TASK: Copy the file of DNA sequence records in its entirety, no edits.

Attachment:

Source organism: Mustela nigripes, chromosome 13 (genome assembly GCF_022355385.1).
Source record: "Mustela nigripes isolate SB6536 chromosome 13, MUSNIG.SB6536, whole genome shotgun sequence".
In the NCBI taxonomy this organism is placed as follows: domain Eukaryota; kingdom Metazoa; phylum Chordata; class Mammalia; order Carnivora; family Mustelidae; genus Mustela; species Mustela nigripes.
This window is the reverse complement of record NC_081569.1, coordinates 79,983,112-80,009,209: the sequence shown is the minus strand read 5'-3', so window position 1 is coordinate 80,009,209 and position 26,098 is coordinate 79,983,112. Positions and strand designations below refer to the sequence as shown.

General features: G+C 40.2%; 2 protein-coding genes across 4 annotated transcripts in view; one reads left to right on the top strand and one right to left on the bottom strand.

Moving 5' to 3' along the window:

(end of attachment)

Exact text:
Source organism: Mustela nigripes, chromosome 13 (genome assembly GCF_022355385.1).
Source record: "Mustela nigripes isolate SB6536 chromosome 13, MUSNIG.SB6536, whole genome shotgun sequence".
In the NCBI taxonomy this organism is placed as follows: domain Eukaryota; kingdom Metazoa; phylum Chordata; class Mammalia; order Carnivora; family Mustelidae; genus Mustela; species Mustela nigripes.
This window is the reverse complement of record NC_081569.1, coordinates 79,983,112-80,009,209: the sequence shown is the minus strand read 5'-3', so window position 1 is coordinate 80,009,209 and position 26,098 is coordinate 79,983,112. Positions and strand designations below refer to the sequence as shown.

General features: G+C 40.2%; 2 protein-coding genes across 4 annotated transcripts in view; one reads left to right on the top strand and one right to left on the bottom strand.

Moving 5' to 3' along the window: